Estate Tax Returns: What You Need to Know About Death & Taxes

Before discussing estate returns, we’d like to point out the importance of having a will. When a person dies without a valid will, they are said to have died intestate. In such cases, someone may have to apply to the court to be approved to act as the estate’s administrator.

The distributions from an intestacy are subject to the provincial rules of intestate successions, which may result in your property being disbursed in a manner that you would not have chosen. Furthermore, an administrator has quite a bit less flexibility in administering the estate than an executor may have had with a properly drafted will. This can also lead to substantial delays in distributing the estate and increased professional fees, which diminishes the value of the estate available for distribution. For these reasons and more, it is always recommended that you have a valid, up-to-date will in place.

When a person dies the administrator of the estate or executor must file a number of income tax returns and notify the CRA and Service Canada of the death. Executors will have to send these bodies a copy of the death certificate, a complete asset listing at passing, and a copy of the final will and testament highlighting that they are legally allowed to act for the deceased.


Estate Tax Filing Requirements

There are several tax returns that may be filed as a result of death:

  1. A final T1 individual tax return is prepared for all income received between January 1 and the date of death. At death, a taxpayer is ‘deemed’ to have disposed of all property at fair market value, subject to certain exceptions (such as gains on their principal residence or property that has been left to a spouse by will and is eligible for the spousal rollover provisions). The full value of the testator’s remaining RRSP or RRIF is included in this return as income.

    This return is due:

    • For deaths occurring between January 1 and October 31: April 30 of the following year
    • For deaths occurring between November 1 and December 31: six months after the date the death occurred
  2. A “Rights and Things” individual tax return is an elective return that can be filed to report income earned but not received at the date of passing. This can include bonuses, dividends, and other investment income. This return allows a second set of marginal tax rates for those sources of income.
  3. Estate returns are necessary when there is property retained in an estate prior to final distribution to beneficiaries, or in a testamentary trust, set up under the will, which earns income. Although testamentary trusts may be separate entities from the estate, the T3 return filed is the same.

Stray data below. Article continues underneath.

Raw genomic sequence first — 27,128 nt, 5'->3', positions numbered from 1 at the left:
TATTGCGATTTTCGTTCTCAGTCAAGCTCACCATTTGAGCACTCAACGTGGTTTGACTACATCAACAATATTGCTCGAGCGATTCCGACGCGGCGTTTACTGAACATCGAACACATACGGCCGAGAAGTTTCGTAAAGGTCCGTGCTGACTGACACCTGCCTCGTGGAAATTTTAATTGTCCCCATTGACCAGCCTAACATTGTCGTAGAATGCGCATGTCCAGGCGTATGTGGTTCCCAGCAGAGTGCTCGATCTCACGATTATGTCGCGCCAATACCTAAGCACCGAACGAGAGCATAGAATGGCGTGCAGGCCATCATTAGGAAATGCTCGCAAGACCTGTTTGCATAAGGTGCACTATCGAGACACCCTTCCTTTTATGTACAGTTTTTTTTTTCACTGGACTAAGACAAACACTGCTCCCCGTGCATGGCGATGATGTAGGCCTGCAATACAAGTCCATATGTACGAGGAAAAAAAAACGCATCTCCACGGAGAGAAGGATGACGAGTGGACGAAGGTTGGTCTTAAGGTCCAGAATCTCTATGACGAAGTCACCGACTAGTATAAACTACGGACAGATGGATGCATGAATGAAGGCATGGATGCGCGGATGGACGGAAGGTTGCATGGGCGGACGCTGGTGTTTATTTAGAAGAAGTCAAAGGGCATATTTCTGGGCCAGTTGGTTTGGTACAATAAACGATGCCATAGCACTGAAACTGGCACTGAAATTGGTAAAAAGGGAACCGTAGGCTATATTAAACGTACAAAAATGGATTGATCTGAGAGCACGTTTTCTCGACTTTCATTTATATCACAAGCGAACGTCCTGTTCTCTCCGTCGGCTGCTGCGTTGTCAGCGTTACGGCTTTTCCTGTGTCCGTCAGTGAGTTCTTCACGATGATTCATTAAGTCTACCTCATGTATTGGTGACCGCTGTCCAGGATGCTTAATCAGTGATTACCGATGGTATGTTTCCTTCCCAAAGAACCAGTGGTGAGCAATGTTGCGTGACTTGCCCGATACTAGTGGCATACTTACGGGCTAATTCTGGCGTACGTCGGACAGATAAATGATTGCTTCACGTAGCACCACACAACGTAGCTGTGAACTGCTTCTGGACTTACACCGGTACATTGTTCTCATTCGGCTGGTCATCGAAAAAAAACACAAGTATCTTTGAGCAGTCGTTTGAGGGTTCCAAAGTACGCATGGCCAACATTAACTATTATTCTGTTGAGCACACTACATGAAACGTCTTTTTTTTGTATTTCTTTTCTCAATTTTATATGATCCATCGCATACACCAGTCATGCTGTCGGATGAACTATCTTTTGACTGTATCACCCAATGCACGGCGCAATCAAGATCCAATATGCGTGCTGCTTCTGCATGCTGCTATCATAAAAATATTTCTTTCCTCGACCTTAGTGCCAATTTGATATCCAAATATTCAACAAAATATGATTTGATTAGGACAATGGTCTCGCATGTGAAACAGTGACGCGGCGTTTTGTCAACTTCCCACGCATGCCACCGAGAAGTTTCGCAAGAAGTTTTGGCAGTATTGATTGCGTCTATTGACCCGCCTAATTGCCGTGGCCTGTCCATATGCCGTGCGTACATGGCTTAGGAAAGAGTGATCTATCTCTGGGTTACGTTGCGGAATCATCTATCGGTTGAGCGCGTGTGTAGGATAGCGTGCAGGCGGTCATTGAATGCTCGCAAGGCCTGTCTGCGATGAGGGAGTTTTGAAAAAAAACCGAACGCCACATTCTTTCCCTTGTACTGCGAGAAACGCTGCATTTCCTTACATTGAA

The executor can elect that the estate be a “Graduated Rate Estate” (GRE) for the three years following death so that income earned in the estate may be taxed at the individual annual marginal rates rather than the top marginal rate. It can often take some time to deal with and distribute a testator’s property and it may be impractical to allocate the estate’s income out to its beneficiaries in advance of the distribution of the property. Graduated Rate Estates can have any year end that ends within 365 days of the testator’s passing. Non-GRE’s must have a December 31 year end, so the first year of the estate return is from the date of death to December 31.

Final Thoughts On Estate Tax

It is generally recommended that an executor finalize all tax returns and request clearance from CRA for the deceased’s tax accounts prior to making distributions to the beneficiaries, as the liability for any improper distributions or additional tax owing remains with the executor. In situations where this is impractical, executors should seek legal advice from a trust and estate lawyer prior to making any distributions.

Achen Henderson has extensive experience in trust and estate planning and can help you ensure you meet your goals when it comes to distributing your property in a tax-efficient manner. In fact, two of our partners are members of the Society of Trust and Estate Practitioners. We also work with an extensive network of trust and estate lawyers to meet your specific needs.

If you would like to consult a trust and estate practitioner in the drafting of your will, please contact us. Our estate and trust planning and tax services are available to our Unburdened and Unleashed clients for additional fees.

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